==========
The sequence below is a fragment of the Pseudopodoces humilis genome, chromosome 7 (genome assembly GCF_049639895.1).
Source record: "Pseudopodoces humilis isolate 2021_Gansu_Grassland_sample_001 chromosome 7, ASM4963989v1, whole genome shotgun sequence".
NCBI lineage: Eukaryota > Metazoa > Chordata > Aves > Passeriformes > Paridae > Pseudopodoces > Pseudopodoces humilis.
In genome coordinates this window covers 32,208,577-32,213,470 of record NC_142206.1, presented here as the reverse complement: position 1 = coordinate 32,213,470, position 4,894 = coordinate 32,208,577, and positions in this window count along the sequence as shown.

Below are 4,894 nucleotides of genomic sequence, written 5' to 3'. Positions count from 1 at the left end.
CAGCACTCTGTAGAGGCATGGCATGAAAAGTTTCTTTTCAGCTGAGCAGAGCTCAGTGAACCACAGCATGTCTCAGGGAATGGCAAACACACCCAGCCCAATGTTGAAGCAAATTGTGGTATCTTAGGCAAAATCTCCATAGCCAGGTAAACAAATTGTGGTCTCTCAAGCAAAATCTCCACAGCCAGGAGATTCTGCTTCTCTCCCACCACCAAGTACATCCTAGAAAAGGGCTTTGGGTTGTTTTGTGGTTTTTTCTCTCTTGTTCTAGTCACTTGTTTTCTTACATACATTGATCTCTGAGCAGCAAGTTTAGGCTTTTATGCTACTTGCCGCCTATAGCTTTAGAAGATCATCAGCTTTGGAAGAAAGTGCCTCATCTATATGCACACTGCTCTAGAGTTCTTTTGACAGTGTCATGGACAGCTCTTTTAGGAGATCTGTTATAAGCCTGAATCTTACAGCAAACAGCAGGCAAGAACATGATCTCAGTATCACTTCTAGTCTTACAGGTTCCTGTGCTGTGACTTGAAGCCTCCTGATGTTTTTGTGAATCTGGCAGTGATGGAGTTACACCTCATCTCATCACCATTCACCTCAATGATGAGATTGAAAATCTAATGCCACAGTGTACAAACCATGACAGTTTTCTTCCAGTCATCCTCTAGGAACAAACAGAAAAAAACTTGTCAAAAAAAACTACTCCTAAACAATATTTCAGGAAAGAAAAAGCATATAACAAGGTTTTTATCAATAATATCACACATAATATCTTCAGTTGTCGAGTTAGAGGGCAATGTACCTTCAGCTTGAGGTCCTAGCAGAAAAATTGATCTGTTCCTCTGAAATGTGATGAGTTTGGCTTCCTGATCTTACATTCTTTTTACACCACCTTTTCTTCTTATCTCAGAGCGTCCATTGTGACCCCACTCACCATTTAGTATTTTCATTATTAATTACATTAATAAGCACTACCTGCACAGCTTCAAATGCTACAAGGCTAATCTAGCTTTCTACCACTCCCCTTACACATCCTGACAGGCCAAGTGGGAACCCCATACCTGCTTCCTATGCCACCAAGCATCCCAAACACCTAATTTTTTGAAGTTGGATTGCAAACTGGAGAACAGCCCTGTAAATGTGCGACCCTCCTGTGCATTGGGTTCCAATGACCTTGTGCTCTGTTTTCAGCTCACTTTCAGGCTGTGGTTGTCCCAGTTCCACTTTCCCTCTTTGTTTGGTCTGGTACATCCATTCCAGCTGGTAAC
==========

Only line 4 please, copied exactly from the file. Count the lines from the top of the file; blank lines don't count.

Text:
In genome coordinates this window covers 32,208,577-32,213,470 of record NC_142206.1, presented here as the reverse complement: position 1 = coordinate 32,213,470, position 4,894 = coordinate 32,208,577, and positions in this window count along the sequence as shown.